Stanley Greenberg, team leader for computer-based training technologies at Pratt says, "Our near term goals with CBT are two-fold — provide training to as many students as possible, and supply a basic knowledge to our future classroom students so that instructors can focus on more complex and current maintenance training issues. We don't want to get bogged down in the classroom for six days discussing system descriptions and operations. When they arrive here, we would like them to have taken the appropriate CBT courses and be up to a certain level of engine knowledge. Then, from that point forward, we can work on more advanced training like troubleshooting and engine failure analysis."
Richard Wellman, Pratt customer training center manager says, "We don't see it as the final solution to all training. We see it as a component of training. We see it being used remedially where you have someone who doesn't know anything and you can get him or her to a certain point really quick and at their own pace."
In addition, CBT is a vital tool in reaching and making available maintenance training to people around the world. Wellman says, "CBT is one of those ways to get the information to more people than who come to our facility."
Although many training facilities don't offer CBT to their customers and other facilities offer it limitedly, they all recognize the importance of using computers as part of their training. Most facilities offer computer-aided instruction, in which students learn through computer animation with the aid of instructors.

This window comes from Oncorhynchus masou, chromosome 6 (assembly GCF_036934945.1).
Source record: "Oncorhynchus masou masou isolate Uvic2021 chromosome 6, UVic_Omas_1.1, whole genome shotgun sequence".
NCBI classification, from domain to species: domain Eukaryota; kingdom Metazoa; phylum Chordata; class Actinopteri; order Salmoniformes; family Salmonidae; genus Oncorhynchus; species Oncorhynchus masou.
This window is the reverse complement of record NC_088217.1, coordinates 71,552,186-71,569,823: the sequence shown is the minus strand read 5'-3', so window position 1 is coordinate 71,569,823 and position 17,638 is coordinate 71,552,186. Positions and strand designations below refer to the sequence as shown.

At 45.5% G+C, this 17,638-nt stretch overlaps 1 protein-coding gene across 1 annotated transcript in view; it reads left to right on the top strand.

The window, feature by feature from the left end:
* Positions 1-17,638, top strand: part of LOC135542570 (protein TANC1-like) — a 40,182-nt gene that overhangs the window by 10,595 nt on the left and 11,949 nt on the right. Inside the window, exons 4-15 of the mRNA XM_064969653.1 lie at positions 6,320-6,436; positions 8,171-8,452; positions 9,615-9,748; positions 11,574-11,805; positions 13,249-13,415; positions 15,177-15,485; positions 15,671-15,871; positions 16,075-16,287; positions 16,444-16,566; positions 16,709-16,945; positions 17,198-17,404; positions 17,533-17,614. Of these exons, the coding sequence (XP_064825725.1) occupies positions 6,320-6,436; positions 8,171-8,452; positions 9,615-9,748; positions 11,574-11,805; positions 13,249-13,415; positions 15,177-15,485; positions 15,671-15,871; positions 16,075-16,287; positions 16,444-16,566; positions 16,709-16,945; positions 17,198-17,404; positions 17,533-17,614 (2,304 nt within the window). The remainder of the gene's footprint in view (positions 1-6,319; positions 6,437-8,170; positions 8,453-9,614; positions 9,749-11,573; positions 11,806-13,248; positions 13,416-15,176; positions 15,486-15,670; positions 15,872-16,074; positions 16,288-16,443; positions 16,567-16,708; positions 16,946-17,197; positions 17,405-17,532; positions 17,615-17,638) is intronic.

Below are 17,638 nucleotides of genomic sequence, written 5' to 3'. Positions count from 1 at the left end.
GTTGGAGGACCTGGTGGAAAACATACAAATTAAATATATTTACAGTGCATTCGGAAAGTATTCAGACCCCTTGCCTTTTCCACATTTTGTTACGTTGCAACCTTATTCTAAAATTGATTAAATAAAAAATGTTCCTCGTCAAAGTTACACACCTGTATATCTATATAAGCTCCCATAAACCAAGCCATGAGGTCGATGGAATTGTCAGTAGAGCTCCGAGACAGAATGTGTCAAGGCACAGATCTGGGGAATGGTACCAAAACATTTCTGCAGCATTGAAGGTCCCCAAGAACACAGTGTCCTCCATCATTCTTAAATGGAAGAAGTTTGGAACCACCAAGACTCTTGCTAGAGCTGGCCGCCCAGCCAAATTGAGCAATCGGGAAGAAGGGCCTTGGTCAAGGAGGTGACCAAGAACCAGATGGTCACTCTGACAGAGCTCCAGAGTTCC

"We use our animated systems software in the classroom to simulate the aircraft systems onscreen so they can see the systems operating, watch the schematics move," said Wissore. "The instructor can control the system on the screen. He just takes his mouse and clicks on the various controls and they can watch actuators move and fluids flow and electrical current flow on screen as it does on the aircraft. That systems knowledge transfers right into their simulator training."
Williams agrees, "When you get that animation in the schematic, it makes a whole lot of sense, especially when you don't have an airplane in the training center parking lot."
Many training facilities are embracing new technology and incorporating it into their current or future courses. Some have plans to bring training to the Internet, providing recurrent training on-line and others are venturing into using satellites, enabling their courses to be broadcast all over the world. Virtual reality also seems to be a promising possibility.
What does the future hold for training? With increasing technological advances, training seems to be getting more advanced and reaching more people. Despite the changes; however, one factor will probably always remain — technology needs a human touch.
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